US, Mexico to address causes of migration from Central America

Washington/Mexico City, May 7 (EFE).- The United States and Mexico will work together to address the problems driving people in Central America to emigrate, Vice President Kamala Harris and Mexican President Andres Manuel Lopez Obrador agreed Friday during a teleconference.

The two governments will “establish a strategic partnership to address the root causes of migration from countries in the Northern Triangle region,” Symone Sanders, a senior adviser to Harris, said in a statement.

“Northern Triangle” refers to the nations of Guatemala, Honduras and El Salvador, which together account for the majority of migrants streaming across Mexico with hopes of entering the US.

The flow has surged since Democrat Joe Biden succeeded Republican Donald Trump as president in January. The number of migrants stopped at the border in March was 172,131, the highest one-month total in two decades.

Among the root causes of migration, Sanders cited “lack of employment, limited market access, and deforestation and regional instability caused by climate change.”

Lopez Obrador told journalists ahead of the virtual meeting that he hoped the US would support the effort already under way to extend to Central America his administration’s “Sembrando Vida” (sowing life) reforestation program.

Launched in February 2019, two months after Lopez Obrador – commonly known as AMLO – took office, Sembrando Vida currently employs some 420,000 people on a mission to plant 1 million hectares (2.46 million acres) with fruit-bearing and timber-yielding trees.

Harris underscored Washington’s “commitment to working with Mexico to spur economic development in the Northern Triangle and southern Mexico, to protect the rights of workers to organize or join a union and expand opportunities for US business collaboration,” according to the statement from Sanders.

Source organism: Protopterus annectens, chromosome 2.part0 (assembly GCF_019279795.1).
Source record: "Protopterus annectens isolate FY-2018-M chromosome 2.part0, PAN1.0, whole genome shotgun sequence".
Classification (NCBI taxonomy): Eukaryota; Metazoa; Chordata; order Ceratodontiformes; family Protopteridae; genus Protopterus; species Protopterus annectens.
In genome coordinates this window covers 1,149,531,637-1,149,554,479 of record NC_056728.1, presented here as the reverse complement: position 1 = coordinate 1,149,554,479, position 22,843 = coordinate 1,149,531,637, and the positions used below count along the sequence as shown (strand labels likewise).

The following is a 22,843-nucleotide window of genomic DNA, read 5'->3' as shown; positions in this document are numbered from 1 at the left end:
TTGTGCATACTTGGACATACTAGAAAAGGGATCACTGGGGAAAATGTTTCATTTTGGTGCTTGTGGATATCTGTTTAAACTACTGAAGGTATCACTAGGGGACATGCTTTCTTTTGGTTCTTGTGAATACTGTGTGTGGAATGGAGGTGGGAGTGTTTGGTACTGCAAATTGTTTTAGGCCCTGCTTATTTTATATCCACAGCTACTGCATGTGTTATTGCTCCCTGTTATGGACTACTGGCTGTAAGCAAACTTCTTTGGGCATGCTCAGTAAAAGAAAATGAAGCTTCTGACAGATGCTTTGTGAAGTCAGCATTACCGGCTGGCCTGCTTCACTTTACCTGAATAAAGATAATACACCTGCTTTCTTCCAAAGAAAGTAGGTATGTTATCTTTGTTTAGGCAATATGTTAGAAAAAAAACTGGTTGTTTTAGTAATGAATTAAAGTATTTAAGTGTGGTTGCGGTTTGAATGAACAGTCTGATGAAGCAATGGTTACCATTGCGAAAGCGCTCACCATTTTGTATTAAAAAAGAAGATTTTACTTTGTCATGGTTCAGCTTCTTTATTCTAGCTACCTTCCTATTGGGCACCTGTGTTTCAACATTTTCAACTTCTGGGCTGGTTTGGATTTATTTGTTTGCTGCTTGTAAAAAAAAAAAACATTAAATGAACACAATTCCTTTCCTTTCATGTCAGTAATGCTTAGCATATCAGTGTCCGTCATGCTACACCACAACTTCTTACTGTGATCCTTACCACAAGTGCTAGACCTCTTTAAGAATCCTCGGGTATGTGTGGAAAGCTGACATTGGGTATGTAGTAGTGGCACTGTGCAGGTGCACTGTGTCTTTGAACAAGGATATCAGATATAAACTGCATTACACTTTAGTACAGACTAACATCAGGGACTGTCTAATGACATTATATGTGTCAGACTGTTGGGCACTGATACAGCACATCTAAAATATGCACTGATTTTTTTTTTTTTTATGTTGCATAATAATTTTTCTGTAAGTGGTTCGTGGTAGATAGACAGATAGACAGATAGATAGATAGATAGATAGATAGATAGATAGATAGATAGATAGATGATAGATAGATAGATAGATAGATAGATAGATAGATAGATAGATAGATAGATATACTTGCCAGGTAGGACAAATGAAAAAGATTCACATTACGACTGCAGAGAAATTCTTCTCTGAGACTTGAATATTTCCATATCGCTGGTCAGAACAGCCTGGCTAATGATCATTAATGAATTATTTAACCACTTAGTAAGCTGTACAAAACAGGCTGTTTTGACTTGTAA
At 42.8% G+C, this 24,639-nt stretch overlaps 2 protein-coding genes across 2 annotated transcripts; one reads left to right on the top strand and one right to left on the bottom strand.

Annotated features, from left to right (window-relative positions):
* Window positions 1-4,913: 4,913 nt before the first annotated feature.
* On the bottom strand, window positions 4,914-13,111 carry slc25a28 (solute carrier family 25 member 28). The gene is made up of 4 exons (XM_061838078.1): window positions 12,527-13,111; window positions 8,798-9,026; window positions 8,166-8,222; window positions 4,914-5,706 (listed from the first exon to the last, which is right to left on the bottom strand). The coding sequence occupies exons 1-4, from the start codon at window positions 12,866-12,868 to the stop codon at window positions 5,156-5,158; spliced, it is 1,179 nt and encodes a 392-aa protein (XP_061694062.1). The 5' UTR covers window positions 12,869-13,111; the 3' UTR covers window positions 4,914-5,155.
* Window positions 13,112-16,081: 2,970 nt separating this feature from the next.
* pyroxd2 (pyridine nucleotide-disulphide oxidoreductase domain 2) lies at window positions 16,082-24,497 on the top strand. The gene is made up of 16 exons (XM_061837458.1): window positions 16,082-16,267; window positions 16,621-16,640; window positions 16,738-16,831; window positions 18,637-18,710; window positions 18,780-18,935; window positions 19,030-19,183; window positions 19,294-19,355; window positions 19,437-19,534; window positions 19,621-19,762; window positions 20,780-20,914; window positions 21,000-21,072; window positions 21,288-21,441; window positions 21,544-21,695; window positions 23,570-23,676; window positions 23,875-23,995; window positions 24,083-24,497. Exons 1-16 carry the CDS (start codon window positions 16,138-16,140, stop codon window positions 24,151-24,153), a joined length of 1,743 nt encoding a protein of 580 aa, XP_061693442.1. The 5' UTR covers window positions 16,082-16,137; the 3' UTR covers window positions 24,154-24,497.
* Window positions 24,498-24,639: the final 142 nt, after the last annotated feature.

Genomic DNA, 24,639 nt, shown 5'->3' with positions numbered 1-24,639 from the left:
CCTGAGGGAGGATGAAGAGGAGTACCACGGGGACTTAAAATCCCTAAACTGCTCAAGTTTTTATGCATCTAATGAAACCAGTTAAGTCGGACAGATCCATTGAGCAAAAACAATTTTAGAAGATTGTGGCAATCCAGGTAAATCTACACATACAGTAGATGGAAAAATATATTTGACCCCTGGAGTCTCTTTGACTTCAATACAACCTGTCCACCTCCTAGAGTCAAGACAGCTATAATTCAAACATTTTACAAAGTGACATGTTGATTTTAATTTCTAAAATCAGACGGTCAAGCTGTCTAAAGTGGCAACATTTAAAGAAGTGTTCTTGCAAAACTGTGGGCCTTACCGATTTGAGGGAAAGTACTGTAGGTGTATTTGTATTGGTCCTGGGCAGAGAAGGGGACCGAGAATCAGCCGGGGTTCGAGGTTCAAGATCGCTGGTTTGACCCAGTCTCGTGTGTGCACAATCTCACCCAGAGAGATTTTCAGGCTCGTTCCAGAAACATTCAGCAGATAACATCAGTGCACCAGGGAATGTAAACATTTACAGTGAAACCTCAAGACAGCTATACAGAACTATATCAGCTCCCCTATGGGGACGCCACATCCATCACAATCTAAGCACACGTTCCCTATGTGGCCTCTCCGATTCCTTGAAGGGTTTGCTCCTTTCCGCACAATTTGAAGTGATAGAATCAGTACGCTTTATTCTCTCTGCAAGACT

AMLO and the vice president also “discussed their desire to advance a bilateral effort against migrant smuggling and human trafficking that will bring together law enforcement from both nations to dismantle criminal networks,” Sanders said.

Describing the conversation as “friendly,” AMLO said afterward on Twitter that Mexico and the US will collaborate in the search for “effective, humane and just” answers to the problem of mass migration.

“Together, we must fight violence, we must fight corruption and impunity. It is in our countries’ mutual interest to provide immediate relief to the Northern Triangle and to address the root causes of migration,” Harris told AMLO at the start of the meeting.

“You and I have discussed it before,” she said. “Most people don’t want to leave home, and when they do, it is often because they are fleeing some harm or they are forced to leave because there are no opportunity.”

The vice president then reflected on the importance of the bilateral relationship.

“We share a border of course, but we also share the values of dignity and respect. We share the bonds of family and friendship and we also share, of course, a long, deep and complex history,” Harris said.

In a similar vein, AMLO recalled that in a conversation with Biden two months ago, he invoked a famous lament of 19th century Mexican dictator Porfirio Diaz: “Poor Mexico, so far from God and so close to the United States.”

AMLO hastened to add that relations between the two countries have improved to the point where one could say instead: “Blessed Mexico, so close to God and not so far from the United States.”

Harris is scheduled to visit Mexico on June 8 as part of a trip that will also take her to Guatemala. EFE


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